Pharmacology and toxicology
The nitroimidazole antibiotic metronidazole is an antibacterial and antiprotozoal agent used in trichomonas infections, amebiasis, giardiasis, bactcrial vaginosis, and anaerobic infections. It acts as an electron acceptor in the metabolism of the bacteria, and causcs growth disturbances in the susceptible microorganism. Active metabolites that interact with and disrupt the DNA-synthesis are responsible for the effect. After oral and intravenous administration, concentrations as high as those in the mother are reached in the embryo/fetus. Significant systemic absorption occurs after vaginal application, exposing the fetus as well.
Because metronidazole is mutagenic in bactcrial tests and carcinogenic in some animals (review by Dobias 1994), it was feared that it could also be mutagenic and carcinogenic in huinans. Such cffects have not been reported. A 20-year ongoing study gave no indication of an elevated risk for malignancies after metronidazole therapy (Beard 1988). In a retrospective study, no increased risk of childhood cancer associated with in utero exposure to metronidazole was found; only a non-significant association with neuroblastoma was observed (Thapa 1998). Metronidazole does not appear to have teratogenic effects in the human, according to considerable experience (Caro-Paton 1997, Burtin 1995, Piper 1993). A recent prospective controlled study on 228 women exposed to metronidazole in pregnancy, 86% of whom with first-trimester exposure, confirmed these findings (Diav-Citrin 2001).
Metronidazole is now being recommended by some investigators for the treatment of bacterial vaginosis in pregnancies at high risk for preterm delivery, as a strategy to decrease this risk. For this purpose, oral therapy against possible subclinical genital upper tract infection seems to be more effective than intravaginal therapy (Dondcrs 2000, review by Jocsoef 1999). A review by Yudin confirms that vaginal treatment regimens of bacterial vaginosis arc ineffective in preventing preterm birth (Yudin 2005; see also Chapter 2.14).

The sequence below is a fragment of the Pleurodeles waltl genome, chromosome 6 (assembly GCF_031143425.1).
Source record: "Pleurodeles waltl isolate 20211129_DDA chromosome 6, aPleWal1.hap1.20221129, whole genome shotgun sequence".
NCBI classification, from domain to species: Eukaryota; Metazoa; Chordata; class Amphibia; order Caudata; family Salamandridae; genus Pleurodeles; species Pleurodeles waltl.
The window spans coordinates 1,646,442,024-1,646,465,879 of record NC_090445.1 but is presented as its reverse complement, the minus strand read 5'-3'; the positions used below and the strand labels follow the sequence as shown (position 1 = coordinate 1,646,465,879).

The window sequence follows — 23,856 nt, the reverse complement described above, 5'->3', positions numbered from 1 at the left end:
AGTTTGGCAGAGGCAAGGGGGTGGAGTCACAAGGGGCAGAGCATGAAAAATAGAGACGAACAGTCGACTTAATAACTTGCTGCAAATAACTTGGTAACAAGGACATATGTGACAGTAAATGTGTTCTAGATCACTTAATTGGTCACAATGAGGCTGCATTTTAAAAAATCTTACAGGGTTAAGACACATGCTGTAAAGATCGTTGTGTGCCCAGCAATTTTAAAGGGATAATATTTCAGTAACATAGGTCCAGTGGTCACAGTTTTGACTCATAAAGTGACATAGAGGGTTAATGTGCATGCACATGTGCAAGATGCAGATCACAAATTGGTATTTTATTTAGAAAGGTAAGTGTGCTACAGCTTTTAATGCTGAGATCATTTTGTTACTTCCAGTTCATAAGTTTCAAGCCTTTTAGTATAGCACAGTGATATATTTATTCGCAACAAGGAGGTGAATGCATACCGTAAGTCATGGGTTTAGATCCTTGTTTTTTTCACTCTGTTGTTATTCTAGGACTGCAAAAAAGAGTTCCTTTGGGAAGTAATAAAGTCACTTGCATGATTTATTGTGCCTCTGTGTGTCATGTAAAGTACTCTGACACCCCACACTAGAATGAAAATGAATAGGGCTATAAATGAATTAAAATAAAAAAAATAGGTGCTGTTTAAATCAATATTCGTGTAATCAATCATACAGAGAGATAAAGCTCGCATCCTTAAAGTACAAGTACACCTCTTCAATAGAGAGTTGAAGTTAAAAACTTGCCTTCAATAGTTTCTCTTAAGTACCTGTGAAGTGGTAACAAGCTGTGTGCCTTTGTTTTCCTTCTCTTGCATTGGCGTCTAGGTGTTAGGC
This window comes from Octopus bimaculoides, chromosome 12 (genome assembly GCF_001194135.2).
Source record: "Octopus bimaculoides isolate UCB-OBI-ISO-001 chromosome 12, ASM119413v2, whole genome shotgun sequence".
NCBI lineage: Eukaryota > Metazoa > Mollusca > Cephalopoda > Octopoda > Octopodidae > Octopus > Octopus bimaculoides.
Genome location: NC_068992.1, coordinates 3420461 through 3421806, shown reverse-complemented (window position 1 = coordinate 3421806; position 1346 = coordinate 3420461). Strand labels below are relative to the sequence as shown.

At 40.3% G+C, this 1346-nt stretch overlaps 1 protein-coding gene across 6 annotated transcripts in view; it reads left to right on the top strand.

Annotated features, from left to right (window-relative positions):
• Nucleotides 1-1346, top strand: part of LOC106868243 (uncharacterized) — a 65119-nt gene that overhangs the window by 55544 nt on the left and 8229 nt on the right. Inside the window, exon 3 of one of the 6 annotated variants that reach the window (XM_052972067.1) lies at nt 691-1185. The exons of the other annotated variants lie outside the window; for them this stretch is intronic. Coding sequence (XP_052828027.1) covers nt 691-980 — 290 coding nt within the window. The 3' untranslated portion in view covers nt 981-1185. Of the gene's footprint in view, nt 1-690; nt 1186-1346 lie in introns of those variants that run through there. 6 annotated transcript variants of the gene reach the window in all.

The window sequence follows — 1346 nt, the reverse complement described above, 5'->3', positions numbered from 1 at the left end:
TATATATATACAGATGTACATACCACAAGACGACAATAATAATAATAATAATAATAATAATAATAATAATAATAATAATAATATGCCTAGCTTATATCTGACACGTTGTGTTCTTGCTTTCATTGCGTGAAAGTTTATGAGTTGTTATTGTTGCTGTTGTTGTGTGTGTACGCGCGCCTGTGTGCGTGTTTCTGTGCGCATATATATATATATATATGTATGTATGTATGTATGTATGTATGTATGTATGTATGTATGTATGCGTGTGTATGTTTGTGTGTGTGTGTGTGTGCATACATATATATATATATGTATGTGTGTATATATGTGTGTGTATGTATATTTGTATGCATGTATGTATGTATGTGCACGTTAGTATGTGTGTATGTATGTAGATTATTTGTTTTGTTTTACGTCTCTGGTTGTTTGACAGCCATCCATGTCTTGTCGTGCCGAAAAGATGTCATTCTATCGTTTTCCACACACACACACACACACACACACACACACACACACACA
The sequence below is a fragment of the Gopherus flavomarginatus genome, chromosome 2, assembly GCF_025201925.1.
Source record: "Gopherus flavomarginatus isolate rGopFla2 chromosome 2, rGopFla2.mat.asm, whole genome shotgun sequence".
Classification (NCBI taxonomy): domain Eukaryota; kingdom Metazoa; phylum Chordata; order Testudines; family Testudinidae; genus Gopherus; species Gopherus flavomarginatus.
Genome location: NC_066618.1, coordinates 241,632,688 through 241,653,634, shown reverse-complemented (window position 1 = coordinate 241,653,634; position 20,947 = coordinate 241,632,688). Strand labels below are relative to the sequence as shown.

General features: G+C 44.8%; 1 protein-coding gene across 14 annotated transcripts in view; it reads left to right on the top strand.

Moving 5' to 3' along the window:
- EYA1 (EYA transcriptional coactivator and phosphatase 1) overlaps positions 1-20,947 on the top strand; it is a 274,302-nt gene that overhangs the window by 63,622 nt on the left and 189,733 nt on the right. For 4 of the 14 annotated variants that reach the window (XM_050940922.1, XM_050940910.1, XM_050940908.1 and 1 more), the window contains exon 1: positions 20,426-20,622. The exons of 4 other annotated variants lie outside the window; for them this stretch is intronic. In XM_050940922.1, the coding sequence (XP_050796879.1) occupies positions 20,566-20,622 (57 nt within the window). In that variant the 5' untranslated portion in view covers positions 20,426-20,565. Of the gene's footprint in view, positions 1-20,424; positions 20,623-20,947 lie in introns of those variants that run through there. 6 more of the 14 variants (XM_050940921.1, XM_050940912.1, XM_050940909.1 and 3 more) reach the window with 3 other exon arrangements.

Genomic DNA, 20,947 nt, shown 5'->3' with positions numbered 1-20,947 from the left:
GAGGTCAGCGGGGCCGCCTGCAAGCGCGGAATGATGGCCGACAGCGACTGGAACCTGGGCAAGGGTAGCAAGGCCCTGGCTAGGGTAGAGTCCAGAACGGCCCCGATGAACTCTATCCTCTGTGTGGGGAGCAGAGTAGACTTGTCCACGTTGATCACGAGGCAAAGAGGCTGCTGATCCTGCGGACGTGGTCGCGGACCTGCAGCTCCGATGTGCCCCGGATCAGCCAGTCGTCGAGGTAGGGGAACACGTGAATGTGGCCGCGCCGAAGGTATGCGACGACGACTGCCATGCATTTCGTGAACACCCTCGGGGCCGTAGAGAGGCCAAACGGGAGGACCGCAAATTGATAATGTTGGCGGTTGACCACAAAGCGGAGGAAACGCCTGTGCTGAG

Nimorazole and tinidazole, both registered for the treatment of trichomonas infections, amebiasis, and bacterial vaginosis, cannot be evaluated sufficiently because of lack of human data. The same applies to ornidazole.
Recommendation. If strongly indicated, metronidazole can be used In pregnancy. For treatment of trichomoniasis, a single oral dose of 2 g should be used. Parenteral administration Is only indicated for life-threatening anaerobic infections. Protracted vaginal treatment of vaginosis should be avoided because it is not considered effective enough; moreover, it exposes the fetus for longer. Metronidazole is preferred over nimorazole and tinidazole. Treatment with nimorazole, ornidazole or tinidazole during pregnancy does not require termination of pregnancy or invasive diagnostic procedures. However, a detailed fetal ultrasound may be considered after first-trimester exposure to these compounds.
2.6.13 Polypeptide antibiotics
Vancomycin, colistin, polymyxin B. and teicoplanine belong to the polypeptide antibiotics. Polypeptide antibiotics increase the permeability of the cytoplasma membrane of sensitive bacteria. They work against gram-positive bacteria.
For example, vancomycin is used against multiresistant staphylococcus. Experience with treatment in human prcgnancy is limited; neither malformations nor nephrotoxicity or auditory impairment were seen in neonates (Reyes 1989). There is a case report of a woman who became hypotensive when vancomycin was infused too rapidly during labor; the fetus exhibited a bradycardia during the hypotensive episode (Hill 1985).
Colistin and polymyxin B have as yet not shown teratogenic properties in humans, although documented experience is very limited (Kazy 2005). Experience with teicoplanine is insufficient for a risk assessment.
Recommendation. Vancomycin should only be used in case of life-threatening bacterial infections. Also, colistin, polymyxin B and (especially) the little-tested teicoplanine should only be used if compelllngly indicated. The use of these substances is not in itself an indication either for termination of pregnancy or for invasive diagnostic procedures.
2.6.14 Antimycotics in general
For the treatment of mycosis, topical therapy with the older agents is to be considered safe in pregnancy.
2.6.16 Clotrimazole and miconazole for topical use
There is less experience and fewer data with systemic agents. If systemic therapy is actually necessary, then there should be a carc-ful choice from this group of questionable drugs.
Lately it has become "fashionable" to use antimycotics for treatment of aspecific symptoms supposedly associated with the harmless presence of fungus in the stool; in pregnancy, at least, this should be omitted.
The treatment of asymptomatic colonization of the vagina is unnecessary (Sobel 2000).
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